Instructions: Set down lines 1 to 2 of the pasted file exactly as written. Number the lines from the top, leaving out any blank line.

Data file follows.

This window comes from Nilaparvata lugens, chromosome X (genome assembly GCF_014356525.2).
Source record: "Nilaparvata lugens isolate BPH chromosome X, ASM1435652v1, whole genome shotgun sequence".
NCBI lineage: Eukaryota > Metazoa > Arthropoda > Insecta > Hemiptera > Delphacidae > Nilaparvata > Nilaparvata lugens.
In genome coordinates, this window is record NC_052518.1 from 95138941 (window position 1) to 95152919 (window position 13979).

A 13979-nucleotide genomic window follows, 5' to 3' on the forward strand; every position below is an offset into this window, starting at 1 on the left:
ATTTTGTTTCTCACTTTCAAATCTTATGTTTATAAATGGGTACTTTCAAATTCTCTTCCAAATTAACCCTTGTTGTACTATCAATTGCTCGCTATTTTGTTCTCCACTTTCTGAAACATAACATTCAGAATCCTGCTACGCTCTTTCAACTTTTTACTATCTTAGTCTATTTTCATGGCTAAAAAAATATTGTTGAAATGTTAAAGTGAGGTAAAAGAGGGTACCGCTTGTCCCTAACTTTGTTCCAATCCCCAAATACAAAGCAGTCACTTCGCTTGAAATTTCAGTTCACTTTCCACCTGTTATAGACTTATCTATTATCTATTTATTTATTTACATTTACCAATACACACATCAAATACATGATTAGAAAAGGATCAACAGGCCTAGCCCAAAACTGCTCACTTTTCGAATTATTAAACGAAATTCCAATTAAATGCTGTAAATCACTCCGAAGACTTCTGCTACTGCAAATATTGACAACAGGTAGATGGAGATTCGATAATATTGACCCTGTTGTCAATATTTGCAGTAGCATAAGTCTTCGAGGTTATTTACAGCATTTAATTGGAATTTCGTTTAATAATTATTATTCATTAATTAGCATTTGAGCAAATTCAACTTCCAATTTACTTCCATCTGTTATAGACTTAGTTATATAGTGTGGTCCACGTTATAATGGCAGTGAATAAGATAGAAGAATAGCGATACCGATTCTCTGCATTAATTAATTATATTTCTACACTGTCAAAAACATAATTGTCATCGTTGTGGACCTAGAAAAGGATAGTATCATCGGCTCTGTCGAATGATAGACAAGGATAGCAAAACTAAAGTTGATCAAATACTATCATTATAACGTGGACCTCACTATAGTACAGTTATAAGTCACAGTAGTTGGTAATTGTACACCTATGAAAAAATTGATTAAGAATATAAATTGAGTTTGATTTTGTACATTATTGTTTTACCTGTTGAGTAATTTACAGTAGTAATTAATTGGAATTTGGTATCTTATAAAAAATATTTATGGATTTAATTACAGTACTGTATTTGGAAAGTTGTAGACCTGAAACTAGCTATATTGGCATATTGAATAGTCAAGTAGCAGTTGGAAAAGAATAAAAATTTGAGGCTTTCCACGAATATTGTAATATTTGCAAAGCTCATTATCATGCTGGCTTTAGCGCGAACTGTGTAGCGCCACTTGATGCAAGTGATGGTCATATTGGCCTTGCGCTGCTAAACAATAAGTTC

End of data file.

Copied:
This window comes from Nilaparvata lugens, chromosome X (genome assembly GCF_014356525.2).
Source record: "Nilaparvata lugens isolate BPH chromosome X, ASM1435652v1, whole genome shotgun sequence".